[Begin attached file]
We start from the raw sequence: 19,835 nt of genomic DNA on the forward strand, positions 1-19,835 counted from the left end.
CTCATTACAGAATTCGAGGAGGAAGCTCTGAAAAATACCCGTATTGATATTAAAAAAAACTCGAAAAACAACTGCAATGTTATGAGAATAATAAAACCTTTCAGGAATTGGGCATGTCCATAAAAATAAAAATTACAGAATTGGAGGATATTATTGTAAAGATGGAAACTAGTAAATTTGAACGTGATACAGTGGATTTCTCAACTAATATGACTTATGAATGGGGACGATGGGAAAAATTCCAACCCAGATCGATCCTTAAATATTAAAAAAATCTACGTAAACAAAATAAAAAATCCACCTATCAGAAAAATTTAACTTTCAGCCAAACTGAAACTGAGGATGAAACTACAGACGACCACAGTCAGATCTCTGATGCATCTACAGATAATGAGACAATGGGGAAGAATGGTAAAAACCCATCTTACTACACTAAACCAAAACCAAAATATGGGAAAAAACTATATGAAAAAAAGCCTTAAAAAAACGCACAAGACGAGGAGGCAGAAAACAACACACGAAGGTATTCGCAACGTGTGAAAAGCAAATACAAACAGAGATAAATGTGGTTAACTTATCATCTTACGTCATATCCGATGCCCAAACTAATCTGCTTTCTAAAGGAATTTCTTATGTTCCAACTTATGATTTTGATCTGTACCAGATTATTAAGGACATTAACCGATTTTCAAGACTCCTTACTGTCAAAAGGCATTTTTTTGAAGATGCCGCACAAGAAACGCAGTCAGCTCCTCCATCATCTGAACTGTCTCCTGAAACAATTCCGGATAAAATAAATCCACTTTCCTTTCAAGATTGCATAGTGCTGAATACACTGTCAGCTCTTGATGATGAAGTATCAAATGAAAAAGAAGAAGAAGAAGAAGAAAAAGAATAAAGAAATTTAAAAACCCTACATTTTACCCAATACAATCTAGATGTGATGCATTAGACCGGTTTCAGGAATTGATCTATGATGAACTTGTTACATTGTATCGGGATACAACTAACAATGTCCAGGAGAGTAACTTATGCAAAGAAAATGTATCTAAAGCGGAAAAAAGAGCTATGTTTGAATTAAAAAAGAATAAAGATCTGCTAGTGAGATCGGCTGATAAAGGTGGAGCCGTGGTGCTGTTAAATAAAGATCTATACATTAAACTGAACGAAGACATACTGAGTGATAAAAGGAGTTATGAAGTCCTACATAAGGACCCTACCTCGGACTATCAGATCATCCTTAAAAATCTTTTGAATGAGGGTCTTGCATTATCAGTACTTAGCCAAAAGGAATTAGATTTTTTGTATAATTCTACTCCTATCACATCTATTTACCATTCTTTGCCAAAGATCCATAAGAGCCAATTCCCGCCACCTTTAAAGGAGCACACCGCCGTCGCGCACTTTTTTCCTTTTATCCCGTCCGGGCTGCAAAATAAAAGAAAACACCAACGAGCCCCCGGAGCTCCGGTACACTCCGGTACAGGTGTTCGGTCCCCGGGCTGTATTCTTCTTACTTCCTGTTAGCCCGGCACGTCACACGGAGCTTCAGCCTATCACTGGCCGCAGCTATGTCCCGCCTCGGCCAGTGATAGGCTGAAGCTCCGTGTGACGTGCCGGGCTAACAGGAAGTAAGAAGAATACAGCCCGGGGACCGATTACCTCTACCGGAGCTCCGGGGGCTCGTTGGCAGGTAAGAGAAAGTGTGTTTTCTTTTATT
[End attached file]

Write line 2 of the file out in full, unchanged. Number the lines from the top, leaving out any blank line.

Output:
CTCATTACAGAATTCGAGGAGGAAGCTCTGAAAAATACCCGTATTGATATTAAAAAAAACTCGAAAAACAACTGCAATGTTATGAGAATAATAAAACCTTTCAGGAATTGGGCATGTCCATAAAAATAAAAATTACAGAATTGGAGGATATTATTGTAAAGATGGAAACTAGTAAATTTGAACGTGATACAGTGGATTTCTCAACTAATATGACTTATGAATGGGGACGATGGGAAAAATTCCAACCCAGATCGATCCTTAAATATTAAAAAAATCTACGTAAACAAAATAAAAAATCCACCTATCAGAAAAATTTAACTTTCAGCCAAACTGAAACTGAGGATGAAACTACAGACGACCACAGTCAGATCTCTGATGCATCTACAGATAATGAGACAATGGGGAAGAATGGTAAAAACCCATCTTACTACACTAAACCAAAACCAAAATATGGGAAAAAACTATATGAAAAAAAGCCTTAAAAAAACGCACAAGACGAGGAGGCAGAAAACAACACACGAAGGTATTCGCAACGTGTGAAAAGCAAATACAAACAGAGATAAATGTGGTTAACTTATCATCTTACGTCATATCCGATGCCCAAACTAATCTGCTTTCTAAAGGAATTTCTTATGTTCCAACTTATGATTTTGATCTGTACCAGATTATTAAGGACATTAACCGATTTTCAAGACTCCTTACTGTCAAAAGGCATTTTTTTGAAGATGCCGCACAAGAAACGCAGTCAGCTCCTCCATCATCTGAACTGTCTCCTGAAACAATTCCGGATAAAATAAATCCACTTTCCTTTCAAGATTGCATAGTGCTGAATACACTGTCAGCTCTTGATGATGAAGTATCAAATGAAAAAGAAGAAGAAGAAGAAGAAAAAGAATAAAGAAATTTAAAAACCCTACATTTTACCCAATACAATCTAGATGTGATGCATTAGACCGGTTTCAGGAATTGATCTATGATGAACTTGTTACATTGTATCGGGATACAACTAACAATGTCCAGGAGAGTAACTTATGCAAAGAAAATGTATCTAAAGCGGAAAAAAGAGCTATGTTTGAATTAAAAAAGAATAAAGATCTGCTAGTGAGATCGGCTGATAAAGGTGGAGCCGTGGTGCTGTTAAATAAAGATCTATACATTAAACTGAACGAAGACATACTGAGTGATAAAAGGAGTTATGAAGTCCTACATAAGGACCCTACCTCGGACTATCAGATCATCCTTAAAAATCTTTTGAATGAGGGTCTTGCATTATCAGTACTTAGCCAAAAGGAATTAGATTTTTTGTATAATTCTACTCCTATCACATCTATTTACCATTCTTTGCCAAAGATCCATAAGAGCCAATTCCCGCCACCTTTAAAGGAGCACACCGCCGTCGCGCACTTTTTTCCTTTTATCCCGTCCGGGCTGCAAAATAAAAGAAAACACCAACGAGCCCCCGGAGCTCCGGTACACTCCGGTACAGGTGTTCGGTCCCCGGGCTGTATTCTTCTTACTTCCTGTTAGCCCGGCACGTCACACGGAGCTTCAGCCTATCACTGGCCGCAGCTATGTCCCGCCTCGGCCAGTGATAGGCTGAAGCTCCGTGTGACGTGCCGGGCTAACAGGAAGTAAGAAGAATACAGCCCGGGGACCGATTACCTCTACCGGAGCTCCGGGGGCTCGTTGGCAGGTAAGAGAAAGTGTGTTTTCTTTTATT